Sake is one of the most iconic drinks in many Japanese restaurants. It is first to Midori, which is a melon liquor that can be mixed with just about anything under the sun. In House Bill 689 (HB 689) it hopes to include sake under the definition of fermented drinks much like wine. While the legislation does not begin until July 1, fans of Japanese food and culture hope that there is a possibility to become popular with many locals in the state of Florida when they buy sake in retailers around the state for the staple Japanese drink.


Japan has taken many people by storm.

From famous Ramen noodle bowls to Maruchan instant ramen and even sushi. But the biggest dilemma to recognizing sake as a fermented drink equal to that of wine is because the law in Florida states that fermented drinks are made from berries or grapes, hence wine. Sake is no different from wine, but instead of berries, it is rice that has been left to ferment.

The current situation with sake is that rice is a grain so it is often in many liquor stores but not in retailers. The bill hopes to establish sake in many retailers for people to purchase without having to stop at a liquor store. Yet many large chain companies like Publix in Florida have sake on their shelves near the Jewish wine they drink on the Sabbath and many mixed wine beverages.

In Fresh Market, another chain popular in the Florida area, sake is available by the cash registers with bottles of other mixed beverages. So while some retail stores have sake, there are some that do not offer other brands of sake that could line the shelves of Fresh market and Publix.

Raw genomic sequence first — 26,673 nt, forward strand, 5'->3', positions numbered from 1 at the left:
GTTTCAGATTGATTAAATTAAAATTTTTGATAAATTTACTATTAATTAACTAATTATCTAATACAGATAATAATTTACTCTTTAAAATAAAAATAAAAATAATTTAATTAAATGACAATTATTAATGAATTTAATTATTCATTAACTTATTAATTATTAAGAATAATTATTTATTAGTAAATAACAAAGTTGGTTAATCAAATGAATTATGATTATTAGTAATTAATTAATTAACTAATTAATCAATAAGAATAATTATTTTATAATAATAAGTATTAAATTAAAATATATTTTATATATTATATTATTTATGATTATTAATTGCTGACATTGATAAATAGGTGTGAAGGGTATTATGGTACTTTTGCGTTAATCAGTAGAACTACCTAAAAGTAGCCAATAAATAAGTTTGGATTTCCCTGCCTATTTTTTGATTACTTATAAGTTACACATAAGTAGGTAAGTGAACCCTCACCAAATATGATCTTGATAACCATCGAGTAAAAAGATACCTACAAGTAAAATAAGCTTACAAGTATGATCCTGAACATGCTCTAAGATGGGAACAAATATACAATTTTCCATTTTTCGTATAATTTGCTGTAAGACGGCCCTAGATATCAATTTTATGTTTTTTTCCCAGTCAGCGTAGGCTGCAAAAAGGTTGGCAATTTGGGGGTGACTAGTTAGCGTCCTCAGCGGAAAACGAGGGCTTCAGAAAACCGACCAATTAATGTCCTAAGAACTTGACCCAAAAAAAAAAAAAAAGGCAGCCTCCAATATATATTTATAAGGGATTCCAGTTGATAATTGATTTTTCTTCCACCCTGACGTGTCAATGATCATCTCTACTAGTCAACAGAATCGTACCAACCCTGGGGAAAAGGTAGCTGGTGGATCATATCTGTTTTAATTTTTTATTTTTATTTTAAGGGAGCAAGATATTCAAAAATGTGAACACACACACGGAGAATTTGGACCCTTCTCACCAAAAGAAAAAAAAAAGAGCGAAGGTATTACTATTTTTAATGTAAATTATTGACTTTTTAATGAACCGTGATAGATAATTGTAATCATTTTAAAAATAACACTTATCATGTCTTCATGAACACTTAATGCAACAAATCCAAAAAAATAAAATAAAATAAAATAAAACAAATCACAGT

HB 689

if the bill is passed, sake could be legally recognized as a wine and therefore make it easier for many Asian establishments to sell sake with wine and beer.

But it could help other establishments that do not offer Asian food too. Jason Unger, a lobbyist for Gary Robinson in Tallahassee who spoke with Tampa Bay Times, says most people who have retail stores or restaurants probably had no idea that sake was not considered a wine. Which apparently, that fact is true. But with this bill bobbing its way through legislation, there could be a chance that sake will become part of many wine lists throughout the state of Florida.

Eric Fralick from Noble Rice in Tampa says that adding sake to wine lists on restaurants and having them in retailers around the country, could help with the confusion between another fermented rice drink called shochu, made from more than just rice and contains a higher alcohol content, according to his interview with the Tampa Bay Times. This bill to legalize sake came in part from the Four Loko beverages that are high in alcohol and contains four different types of alcohol in one can.